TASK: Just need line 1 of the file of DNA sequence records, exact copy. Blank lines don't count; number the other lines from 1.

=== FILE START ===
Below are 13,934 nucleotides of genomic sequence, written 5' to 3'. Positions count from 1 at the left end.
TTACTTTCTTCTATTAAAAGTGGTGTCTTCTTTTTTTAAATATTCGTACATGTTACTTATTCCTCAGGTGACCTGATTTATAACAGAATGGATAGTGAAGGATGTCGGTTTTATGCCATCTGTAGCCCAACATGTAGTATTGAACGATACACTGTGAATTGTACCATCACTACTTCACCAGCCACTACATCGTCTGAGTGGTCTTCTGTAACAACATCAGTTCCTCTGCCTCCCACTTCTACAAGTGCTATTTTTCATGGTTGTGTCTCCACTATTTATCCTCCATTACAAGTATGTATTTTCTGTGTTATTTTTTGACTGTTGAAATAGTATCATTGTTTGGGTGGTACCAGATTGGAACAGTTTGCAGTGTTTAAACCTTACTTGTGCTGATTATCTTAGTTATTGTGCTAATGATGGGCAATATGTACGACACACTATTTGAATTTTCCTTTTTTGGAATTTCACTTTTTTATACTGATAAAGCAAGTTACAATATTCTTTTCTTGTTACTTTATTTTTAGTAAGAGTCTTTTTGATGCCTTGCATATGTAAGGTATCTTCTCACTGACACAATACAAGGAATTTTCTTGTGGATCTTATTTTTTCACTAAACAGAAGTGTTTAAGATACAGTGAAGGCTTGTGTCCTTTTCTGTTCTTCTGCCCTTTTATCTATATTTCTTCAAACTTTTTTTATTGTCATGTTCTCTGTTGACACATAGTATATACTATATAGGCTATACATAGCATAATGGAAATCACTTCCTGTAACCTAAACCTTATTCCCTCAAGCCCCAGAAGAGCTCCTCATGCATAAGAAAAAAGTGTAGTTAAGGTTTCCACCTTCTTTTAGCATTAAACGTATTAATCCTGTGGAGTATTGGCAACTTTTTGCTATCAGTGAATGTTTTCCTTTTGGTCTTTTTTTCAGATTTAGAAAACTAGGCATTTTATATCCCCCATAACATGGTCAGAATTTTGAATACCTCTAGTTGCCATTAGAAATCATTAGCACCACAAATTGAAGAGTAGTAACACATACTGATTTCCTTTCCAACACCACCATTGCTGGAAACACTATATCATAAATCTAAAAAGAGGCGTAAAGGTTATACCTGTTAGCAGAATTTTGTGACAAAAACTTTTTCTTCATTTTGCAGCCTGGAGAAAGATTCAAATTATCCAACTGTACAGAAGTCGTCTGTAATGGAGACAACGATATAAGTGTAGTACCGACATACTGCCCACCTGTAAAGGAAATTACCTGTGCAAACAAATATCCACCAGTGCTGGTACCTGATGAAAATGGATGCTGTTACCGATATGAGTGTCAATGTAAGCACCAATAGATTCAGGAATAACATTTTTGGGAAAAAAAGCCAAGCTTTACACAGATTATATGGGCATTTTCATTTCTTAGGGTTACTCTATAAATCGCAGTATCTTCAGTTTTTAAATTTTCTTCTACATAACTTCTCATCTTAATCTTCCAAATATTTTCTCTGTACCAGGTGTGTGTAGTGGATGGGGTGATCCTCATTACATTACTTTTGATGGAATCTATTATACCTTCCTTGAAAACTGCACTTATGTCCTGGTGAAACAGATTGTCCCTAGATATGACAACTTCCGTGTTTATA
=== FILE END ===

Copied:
Below are 13,934 nucleotides of genomic sequence, written 5' to 3'. Positions count from 1 at the left end.